Research New Zealand recently conducted a survey reporting on the impacts of the RSE scheme, where it has directly enabled:

– The area under cultivation to expand consistently over the last three years.

– The employment of more permanent and seasonal New Zealand workers.

– A more stable workforce, with better and more productive workers.

RSE workers supplement other seasonal employees, and account for roughly one in five of all seasonal workers across the country. In areas where unemployed is very low, more RSE workers are employed, while in areas with higher unemployment, fewer RSE workers are employed. . .

Storm helped cure dry spell for Waikato farmers – Ruby Nyika:

The storm that battered the North Island last week left lasting damage for some.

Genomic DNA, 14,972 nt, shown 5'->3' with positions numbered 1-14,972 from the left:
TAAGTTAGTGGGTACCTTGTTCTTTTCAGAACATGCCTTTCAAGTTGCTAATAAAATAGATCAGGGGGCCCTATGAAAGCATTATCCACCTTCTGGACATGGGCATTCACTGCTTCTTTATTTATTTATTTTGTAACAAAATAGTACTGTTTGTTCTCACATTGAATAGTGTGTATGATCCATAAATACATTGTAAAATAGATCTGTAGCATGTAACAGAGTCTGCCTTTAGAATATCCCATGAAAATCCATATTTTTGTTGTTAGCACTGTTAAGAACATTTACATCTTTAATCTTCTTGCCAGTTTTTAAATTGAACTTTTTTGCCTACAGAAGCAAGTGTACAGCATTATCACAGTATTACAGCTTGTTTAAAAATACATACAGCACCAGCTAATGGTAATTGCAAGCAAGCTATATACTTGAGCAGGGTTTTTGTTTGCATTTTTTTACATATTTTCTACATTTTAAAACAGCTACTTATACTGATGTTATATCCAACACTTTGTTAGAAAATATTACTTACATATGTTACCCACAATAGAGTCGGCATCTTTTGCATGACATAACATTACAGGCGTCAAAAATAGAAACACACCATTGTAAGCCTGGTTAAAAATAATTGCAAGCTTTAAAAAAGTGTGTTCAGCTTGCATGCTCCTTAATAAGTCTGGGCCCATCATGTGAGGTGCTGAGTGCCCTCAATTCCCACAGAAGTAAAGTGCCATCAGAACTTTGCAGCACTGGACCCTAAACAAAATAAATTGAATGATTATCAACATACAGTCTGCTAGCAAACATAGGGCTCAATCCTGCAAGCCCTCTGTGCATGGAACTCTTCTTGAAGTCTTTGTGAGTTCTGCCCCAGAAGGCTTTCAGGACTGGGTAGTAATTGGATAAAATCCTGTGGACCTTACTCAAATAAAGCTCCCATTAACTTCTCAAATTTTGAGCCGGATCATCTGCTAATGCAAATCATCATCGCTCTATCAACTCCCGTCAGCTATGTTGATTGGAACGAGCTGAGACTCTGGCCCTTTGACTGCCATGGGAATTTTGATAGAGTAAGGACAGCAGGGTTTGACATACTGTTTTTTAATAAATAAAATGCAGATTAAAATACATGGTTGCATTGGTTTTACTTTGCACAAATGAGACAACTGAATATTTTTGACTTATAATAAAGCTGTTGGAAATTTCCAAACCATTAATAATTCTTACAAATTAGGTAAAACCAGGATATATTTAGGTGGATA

But for farmers, the heavy dump of rain was magic.

The lengthy dry spell that preceded it had been stressful.

I think it’s been a bit of a relief for every farmer,” Waikato Federated Farmers president Andrew McGiven said. “Not for the poor townies having their holidays, but for farmers it’s been a relief to get some moisture back in the ground.” . .

MPI and dairy industry extend milk testing programme for Mycoplasma bovis:

The Ministry for Primary Industries (MPI) and its dairy industry partners have decided to extend the current Mycoplasma bovis milk testing underway in Canterbury, Otago and Southland into a national milk surveillance programme.

While there is no indication that the disease is present beyond the areas currently identified, checking for other possible regional clusters is essential to building a complete picture of the disease in New Zealand.